As mentioned above, elative compounds are also deviating semantically. This type can be found in the various patterns of adjectival compounds, where the modifier, be it a noun, verb or adjective, intensifies the adjectival head. An example is stienkâld stone-cold very cold.

A very special type are synthetic compounds. An example is readkleurich red-colour-SUFF red-coloured. Such tripartite formations consist of two words, and therefore they could be qualified as compounds, indeed. However, the third part is a suffix, which gives them derivational properties. It is mainly because of their name that synthetic compounds are dealt with here, under the heading of compounding.

As can be observed in every Frisian text or dictionary, compounding is an omnipresent phenomenon in Frisian. It is a prominent means of increasing the stock of words. Yet, not all compounding patterns are equally important in this respect. Some are simply unproductive while for instance the endocentric NN compounds occupy the other end of the spectre. Frisian compounding resembles the picture of other Germanic languages, but also differs in some important respects. Verbal compounding (noun incorporation) is productive, and Frisian has a special class of genitive compounds, which is lacking in other languages.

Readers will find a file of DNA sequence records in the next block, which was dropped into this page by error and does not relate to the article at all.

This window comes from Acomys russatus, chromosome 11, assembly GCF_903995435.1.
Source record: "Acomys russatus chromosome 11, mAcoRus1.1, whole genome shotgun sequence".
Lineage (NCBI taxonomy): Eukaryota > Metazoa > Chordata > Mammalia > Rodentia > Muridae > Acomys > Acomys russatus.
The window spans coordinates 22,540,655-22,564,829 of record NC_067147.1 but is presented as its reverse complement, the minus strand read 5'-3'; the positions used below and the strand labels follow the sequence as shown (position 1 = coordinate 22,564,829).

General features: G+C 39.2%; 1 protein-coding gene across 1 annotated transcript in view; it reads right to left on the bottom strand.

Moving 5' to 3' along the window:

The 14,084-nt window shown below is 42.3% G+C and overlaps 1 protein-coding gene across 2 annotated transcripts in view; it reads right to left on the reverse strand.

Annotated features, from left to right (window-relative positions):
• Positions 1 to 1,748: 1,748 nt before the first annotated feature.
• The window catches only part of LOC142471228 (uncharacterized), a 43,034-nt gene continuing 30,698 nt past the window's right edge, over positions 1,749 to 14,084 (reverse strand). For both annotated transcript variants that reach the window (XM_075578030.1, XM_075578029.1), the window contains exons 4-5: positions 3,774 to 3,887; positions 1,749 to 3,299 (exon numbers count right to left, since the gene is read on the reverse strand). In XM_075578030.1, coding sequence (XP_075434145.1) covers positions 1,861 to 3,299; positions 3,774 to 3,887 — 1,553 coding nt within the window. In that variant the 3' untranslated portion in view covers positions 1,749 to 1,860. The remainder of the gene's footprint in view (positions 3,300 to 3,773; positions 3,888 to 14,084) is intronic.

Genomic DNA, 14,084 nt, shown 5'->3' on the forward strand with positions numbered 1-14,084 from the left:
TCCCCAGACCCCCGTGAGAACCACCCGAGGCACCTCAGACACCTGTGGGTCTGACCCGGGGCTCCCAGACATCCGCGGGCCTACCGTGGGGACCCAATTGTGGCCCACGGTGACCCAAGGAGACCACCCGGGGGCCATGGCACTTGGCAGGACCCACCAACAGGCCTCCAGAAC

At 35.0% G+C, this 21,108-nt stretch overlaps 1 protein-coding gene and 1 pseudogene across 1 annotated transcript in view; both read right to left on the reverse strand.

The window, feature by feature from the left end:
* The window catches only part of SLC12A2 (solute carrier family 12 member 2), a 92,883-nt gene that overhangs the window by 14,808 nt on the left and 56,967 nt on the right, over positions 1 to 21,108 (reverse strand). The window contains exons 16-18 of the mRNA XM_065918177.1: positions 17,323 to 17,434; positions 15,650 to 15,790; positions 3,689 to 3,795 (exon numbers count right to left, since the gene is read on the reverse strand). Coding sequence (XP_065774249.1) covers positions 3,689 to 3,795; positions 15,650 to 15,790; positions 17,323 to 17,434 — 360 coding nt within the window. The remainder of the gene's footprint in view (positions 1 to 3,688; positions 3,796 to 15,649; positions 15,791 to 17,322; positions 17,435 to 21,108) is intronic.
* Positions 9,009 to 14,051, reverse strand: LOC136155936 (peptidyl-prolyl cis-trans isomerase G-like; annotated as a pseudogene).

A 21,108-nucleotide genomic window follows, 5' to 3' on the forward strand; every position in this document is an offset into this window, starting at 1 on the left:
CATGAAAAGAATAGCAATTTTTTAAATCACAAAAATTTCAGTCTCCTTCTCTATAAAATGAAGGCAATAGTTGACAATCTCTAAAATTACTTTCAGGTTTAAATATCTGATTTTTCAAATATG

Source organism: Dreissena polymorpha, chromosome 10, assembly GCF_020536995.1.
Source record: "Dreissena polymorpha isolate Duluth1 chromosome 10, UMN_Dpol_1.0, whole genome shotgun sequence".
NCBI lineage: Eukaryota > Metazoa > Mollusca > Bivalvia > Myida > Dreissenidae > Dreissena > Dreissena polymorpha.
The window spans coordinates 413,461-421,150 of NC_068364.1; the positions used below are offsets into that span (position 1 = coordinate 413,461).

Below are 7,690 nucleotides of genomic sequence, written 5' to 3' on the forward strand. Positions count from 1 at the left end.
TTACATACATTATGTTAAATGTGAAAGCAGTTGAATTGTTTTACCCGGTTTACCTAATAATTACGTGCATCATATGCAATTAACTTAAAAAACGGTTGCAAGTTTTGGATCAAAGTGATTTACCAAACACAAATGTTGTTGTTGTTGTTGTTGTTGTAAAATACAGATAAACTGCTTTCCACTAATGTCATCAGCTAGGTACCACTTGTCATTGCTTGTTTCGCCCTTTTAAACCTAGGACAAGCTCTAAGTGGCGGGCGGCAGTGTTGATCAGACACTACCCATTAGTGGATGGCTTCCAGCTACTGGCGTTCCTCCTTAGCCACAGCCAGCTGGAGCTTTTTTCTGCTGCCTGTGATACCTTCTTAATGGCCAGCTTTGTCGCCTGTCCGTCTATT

The impression of productiveness is enhanced by the feature of recursivity. A compound can be the input for a new act of compounding, etcetera, and so on. For example, the key of a car is an autokaai car-key. If you put that in a purse, you have an autokaaibeurs car-key-purse. If you always lay this on a certain board, then this is the autokaaibeursplanke car-key-purse-board. In principle this process could go on indefinitely.


The treatment of Frisian compounds is primarily organized according to the lexical category that is the output of the compounding process. More details on composition can therefore be found by following the corresponding links:

  • Hoekstra, Jarich1998Fryske wurdfoarmingLjouwertFryske Akademy